When artist Doerte Weber first contemplated an art installation drawing comparisons between the U.S.-Mexico border barrier and the Berlin Wall, she felt like a voice in the wilderness. Despite repeated attempts to partner with educational institutions, private landholders, and public lands, the San-Antonio based artist couldn’t find a home for a long-term installation near the existing border fence in the Rio Grande Valley. “Everybody just said no, we don’t want you, you can’t put it up even temporarily,” Weber says.
That was four years ago. Today, Weber’s Checkpoint Carlos stands at the National Butterfly Center in Mission on the banks of the Rio Grande. The work, woven using bright plastic recycled newspaper bags, is presented in two sections. Indoors is a floor-to-ceiling woven depiction of a modern-day border fence, recognizable to anyone who lives around the existing barriers in the Rio Grande Valley. Several additional tapestry panels are affixed to fences outside, featuring bright geometric patterns.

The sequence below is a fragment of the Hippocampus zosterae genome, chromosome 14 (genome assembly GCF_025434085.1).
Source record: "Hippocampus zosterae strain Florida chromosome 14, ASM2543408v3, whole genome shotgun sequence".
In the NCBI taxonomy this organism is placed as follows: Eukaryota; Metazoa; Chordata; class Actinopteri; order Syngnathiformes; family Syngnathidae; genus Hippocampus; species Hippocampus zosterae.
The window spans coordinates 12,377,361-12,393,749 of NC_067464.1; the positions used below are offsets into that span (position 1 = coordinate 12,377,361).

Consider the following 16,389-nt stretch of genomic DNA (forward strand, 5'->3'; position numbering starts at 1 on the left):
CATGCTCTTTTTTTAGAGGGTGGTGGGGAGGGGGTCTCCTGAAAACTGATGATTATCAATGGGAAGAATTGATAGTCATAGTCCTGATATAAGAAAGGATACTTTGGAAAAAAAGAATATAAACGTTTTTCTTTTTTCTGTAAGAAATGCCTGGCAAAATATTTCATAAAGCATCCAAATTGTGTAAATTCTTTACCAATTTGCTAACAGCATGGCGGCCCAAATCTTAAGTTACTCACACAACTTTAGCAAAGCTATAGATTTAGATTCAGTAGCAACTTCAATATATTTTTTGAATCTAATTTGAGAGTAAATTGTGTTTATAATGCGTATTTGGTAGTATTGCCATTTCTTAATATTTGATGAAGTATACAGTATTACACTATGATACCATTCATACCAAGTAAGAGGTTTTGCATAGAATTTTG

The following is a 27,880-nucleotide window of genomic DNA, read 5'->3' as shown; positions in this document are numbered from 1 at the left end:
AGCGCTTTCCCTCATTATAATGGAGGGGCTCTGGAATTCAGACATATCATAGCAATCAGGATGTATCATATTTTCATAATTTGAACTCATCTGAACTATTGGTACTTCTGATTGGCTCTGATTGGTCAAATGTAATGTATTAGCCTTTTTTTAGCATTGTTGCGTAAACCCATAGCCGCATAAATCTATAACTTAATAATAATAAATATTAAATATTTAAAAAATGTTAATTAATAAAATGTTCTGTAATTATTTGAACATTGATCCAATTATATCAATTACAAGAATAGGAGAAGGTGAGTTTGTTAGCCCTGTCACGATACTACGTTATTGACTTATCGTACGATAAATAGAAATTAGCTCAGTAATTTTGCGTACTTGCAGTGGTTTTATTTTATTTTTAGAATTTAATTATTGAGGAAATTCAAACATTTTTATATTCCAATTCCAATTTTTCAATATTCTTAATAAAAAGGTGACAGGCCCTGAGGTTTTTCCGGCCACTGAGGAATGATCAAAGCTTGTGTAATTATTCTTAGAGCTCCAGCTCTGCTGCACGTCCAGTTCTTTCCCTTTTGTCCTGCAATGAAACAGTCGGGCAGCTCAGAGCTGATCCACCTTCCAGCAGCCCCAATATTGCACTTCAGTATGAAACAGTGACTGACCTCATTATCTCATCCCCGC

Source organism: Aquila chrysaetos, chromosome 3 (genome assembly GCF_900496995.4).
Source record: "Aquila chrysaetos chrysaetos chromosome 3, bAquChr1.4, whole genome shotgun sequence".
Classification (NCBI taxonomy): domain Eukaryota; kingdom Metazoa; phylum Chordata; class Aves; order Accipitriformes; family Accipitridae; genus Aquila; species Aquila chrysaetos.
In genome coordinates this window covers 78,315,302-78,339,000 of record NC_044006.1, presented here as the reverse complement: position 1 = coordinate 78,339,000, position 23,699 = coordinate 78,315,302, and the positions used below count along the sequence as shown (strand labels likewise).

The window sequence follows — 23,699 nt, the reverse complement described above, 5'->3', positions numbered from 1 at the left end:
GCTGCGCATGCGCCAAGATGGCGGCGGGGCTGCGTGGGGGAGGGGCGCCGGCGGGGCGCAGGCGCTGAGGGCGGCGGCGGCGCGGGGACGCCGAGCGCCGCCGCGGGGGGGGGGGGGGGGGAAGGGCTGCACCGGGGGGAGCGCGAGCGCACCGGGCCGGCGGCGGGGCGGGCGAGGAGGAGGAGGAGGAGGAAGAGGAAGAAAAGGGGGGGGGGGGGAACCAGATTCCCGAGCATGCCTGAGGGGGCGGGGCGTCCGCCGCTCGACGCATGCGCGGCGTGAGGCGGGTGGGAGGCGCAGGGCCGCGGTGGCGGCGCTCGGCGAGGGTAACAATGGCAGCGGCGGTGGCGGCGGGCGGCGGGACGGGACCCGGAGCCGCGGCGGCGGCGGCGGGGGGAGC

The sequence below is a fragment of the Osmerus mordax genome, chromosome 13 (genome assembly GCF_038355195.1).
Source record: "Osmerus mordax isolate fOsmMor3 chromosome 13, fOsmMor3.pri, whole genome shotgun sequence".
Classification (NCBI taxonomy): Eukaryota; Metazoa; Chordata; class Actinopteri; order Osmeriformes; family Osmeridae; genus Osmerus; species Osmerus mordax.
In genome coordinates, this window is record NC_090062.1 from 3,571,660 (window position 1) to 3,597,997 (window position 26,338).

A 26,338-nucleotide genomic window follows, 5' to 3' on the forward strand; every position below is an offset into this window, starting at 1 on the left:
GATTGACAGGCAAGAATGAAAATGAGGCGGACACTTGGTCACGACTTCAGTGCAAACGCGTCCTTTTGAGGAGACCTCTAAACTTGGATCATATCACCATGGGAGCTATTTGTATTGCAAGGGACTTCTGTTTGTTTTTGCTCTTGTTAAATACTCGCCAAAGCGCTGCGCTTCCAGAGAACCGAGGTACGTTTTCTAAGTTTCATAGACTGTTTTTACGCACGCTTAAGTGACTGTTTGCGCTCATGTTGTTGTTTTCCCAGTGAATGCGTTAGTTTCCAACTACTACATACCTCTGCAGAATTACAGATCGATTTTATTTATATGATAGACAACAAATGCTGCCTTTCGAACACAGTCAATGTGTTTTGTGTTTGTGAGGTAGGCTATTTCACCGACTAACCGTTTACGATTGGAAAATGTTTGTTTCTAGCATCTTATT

Weber’s weavings are meant, in part, to evoke the colorful graffiti on the West side of the Berlin Wall that she would pass in her early twenties, crossing between East and West Berlin. For Weber, the graffiti served as a reminder of hope and humanity in the face of stark division. The title of her piece also alludes to the border of her youth with a nod to “Checkpoint Charlie,” the most famous militarized Cold War crossing between East and West Berlin.
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In early 2015, Weber installed Checkpoint Carlos alongside the U.S.-Mexico border wall without official permission, took a few pictures, and had to take it down the same day. (She later showed the panels in the non-profit gallery Artpace in San Antonio in 2017.) Since then, times have changed in the Valley.